Honestly, though, if these are the thorns in my flesh I have to endure, they aren’t so bad right? Standing up against addiction or lust, they don’t even sound an alarm. And this is the trouble. Perfectionism and procrastination leave the cup and the dish quite clean on the outside; the same may not be said for addiction and lust. Not only do perfectionism and procrastination keep the outside relatively clean but also create a false reality of the inside. How could this shiny dish without a blemish possibly be flawed on the inside? Looking at only the outside for long enough convinces you it cannot be. This is the patient plague of perfectionism and procrastination. The lens through which I see myself is subtly changed to be the reality I choose to see, not that which actually is. I see the outside as both the outside and the inside. The outside is clean, the inside is clean. The outside is good, the inside is good. The outside isn’t racially offensive or problematic, the inside isn’t racially offensive or problematic.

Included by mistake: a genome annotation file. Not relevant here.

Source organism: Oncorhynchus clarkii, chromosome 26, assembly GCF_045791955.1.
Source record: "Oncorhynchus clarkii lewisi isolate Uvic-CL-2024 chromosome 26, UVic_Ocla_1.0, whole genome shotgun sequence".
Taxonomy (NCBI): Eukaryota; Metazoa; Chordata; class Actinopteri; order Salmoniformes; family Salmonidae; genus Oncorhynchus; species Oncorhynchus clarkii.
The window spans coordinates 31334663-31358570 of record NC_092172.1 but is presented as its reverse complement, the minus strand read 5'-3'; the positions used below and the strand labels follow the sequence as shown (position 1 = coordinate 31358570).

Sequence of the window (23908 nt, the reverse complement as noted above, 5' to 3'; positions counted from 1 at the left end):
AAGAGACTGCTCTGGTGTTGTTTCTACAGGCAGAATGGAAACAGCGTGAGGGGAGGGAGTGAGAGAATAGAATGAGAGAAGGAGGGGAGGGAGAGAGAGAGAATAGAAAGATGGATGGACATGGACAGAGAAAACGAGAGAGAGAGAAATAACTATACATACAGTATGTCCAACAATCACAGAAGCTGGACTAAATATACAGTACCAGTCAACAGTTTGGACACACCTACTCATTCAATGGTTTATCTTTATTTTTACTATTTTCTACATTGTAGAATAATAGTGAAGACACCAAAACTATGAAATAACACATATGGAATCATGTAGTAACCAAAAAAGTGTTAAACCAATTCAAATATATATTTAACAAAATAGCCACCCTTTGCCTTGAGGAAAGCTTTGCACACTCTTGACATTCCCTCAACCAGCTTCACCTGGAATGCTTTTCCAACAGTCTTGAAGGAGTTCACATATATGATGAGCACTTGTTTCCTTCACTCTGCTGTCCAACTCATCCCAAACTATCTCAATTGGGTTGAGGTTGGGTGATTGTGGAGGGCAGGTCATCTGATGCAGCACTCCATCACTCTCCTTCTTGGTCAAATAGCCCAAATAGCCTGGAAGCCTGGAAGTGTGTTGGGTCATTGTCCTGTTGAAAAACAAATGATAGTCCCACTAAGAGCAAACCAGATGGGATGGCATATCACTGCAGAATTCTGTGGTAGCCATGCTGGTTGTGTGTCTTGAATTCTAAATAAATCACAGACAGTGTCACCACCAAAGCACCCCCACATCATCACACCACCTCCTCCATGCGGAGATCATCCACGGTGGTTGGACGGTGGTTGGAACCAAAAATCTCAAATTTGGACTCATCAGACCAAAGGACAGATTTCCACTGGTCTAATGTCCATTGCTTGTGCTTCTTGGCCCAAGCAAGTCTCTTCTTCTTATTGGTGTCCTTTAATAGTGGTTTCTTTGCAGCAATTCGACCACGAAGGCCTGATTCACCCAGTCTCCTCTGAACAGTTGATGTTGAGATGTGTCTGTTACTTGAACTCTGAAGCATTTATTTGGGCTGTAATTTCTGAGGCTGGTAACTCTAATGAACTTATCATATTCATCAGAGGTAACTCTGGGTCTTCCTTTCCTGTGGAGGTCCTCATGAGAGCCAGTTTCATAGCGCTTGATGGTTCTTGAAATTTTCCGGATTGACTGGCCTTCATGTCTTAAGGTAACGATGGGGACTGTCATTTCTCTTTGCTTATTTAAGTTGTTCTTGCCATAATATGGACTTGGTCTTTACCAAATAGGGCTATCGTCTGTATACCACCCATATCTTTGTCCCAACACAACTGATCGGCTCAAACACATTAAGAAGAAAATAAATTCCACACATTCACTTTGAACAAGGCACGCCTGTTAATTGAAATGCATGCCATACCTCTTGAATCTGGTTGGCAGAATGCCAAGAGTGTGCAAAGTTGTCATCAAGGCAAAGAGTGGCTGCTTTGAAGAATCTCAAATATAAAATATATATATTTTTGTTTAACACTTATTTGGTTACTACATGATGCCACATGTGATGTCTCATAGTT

On to the second.

27″Woe to you, scribes and Pharisees, hypocrites! For you are like whitewashed tombs which on the outside appear beautiful, but inside they are full of dead men’s bones and all uncleanness. 28″So you, too, outwardly appear righteous to men, but inwardly you are full of hypocrisy and lawlessness.”